Media Monitoring Africa (MMA) gives a MAD[1] to Sunday Times for a child maintenance article in which a child is indirectly identified thereby subjecting him to potential ridicule.

The article titled, “[Name withheld] dad ‘can’t be found’ for child support” (Sunday Times, 21/04/2019, p.6) reports on a famous public figure who has reportedly not paid child maintenance for a period of five years and seems to be eluding authorities. In the article, the child’s mother further details her attempts with the police to obtain his current address in order for him to be arrested for failing to appear in court. The child involved is indirectly identified through the mention of both his parents’ names whose photographs also accompany the article. These photographs are not pixelated or blurred to avoid further identification.

By indirectly identifying the child, Sunday Times has contravened Section 36 of the Maintenance Act 99 of 98.[2] The Section states that “No person shall publish in any manner whatsoever the name or address of any person under the age of 18 years who is or was involved in any proceedings at a maintenance enquiry or the name of her school or any other information likely to reveal the identity of that person.”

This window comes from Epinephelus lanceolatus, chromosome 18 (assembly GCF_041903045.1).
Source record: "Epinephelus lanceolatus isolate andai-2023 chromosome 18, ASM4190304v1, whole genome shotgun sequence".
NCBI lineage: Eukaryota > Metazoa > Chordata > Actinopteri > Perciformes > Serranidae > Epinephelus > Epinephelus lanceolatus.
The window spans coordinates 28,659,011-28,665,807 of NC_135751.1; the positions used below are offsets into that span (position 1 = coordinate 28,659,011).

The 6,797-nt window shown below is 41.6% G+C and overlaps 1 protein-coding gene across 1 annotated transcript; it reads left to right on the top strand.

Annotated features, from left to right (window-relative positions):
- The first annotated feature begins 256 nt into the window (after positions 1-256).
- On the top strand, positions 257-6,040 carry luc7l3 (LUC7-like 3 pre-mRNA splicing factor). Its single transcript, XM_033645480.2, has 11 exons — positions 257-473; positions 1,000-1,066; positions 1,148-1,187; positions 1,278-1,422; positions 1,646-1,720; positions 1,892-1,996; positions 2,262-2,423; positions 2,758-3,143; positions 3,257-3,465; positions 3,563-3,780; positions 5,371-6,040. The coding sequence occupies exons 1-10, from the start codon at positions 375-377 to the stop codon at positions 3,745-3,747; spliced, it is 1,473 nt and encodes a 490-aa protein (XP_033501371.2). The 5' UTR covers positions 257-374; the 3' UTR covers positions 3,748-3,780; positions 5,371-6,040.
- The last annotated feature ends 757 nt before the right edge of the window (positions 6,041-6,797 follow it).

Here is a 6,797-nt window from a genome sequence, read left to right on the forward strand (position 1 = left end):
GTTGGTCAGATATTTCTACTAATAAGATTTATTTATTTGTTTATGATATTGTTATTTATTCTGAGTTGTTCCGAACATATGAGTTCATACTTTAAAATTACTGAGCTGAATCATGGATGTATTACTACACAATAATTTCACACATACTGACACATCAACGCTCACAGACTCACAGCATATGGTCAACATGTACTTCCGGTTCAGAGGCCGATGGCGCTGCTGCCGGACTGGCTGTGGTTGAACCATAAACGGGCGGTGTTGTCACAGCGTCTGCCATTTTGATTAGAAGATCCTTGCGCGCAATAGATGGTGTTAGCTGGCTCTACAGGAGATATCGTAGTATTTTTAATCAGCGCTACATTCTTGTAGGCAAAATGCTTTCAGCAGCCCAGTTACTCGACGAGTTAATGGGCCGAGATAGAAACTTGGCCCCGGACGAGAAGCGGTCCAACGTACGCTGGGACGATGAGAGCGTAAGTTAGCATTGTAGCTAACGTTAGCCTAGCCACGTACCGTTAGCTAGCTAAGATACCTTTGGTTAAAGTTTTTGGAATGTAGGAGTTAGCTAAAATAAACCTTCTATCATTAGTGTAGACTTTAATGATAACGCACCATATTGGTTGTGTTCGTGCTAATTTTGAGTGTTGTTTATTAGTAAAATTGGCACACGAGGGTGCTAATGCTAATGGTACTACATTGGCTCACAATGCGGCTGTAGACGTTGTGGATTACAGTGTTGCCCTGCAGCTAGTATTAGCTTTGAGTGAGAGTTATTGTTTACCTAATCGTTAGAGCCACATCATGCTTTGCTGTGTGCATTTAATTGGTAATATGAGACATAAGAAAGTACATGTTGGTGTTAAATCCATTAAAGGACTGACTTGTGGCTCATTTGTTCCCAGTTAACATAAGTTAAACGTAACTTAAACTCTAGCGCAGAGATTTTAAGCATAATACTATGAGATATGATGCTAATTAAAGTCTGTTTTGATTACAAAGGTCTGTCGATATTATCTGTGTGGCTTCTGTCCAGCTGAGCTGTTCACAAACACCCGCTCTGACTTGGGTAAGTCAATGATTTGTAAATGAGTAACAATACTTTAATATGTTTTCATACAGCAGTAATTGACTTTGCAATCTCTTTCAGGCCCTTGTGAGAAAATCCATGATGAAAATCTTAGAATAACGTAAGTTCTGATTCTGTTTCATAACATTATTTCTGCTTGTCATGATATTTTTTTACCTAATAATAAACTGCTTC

The identification of parents in maintenance disputes may cause the child humiliation and embarrassment and as such, MMA’s Editorial Guidelines and Principles for Reporting on Children in the Media[3] advises against this. Journalists must always respect children’s dignity and well-being.

MMA further urges journalists to adhere to Section 28 of the Bill of Rights in the South African Constitution which highlights that children’s best interests are of paramount importance in every matter concerning them. Identifying this child through his parents was not in his best interests.

While we acknowledge the journalist’s efforts to bring awareness towards child maintenance which has increasingly become an issue in South Africa, we encourage journalists to report on children-related issues within the consideration of children’s rights, ethical and legal frameworks.

We look forward to reading more Sunday Times’ articles in the future that report on children in a manner that acts in their best interest.


By Nomshado Lubisi


[1] A MAD is given when a journalist reports on children in an irresponsible manner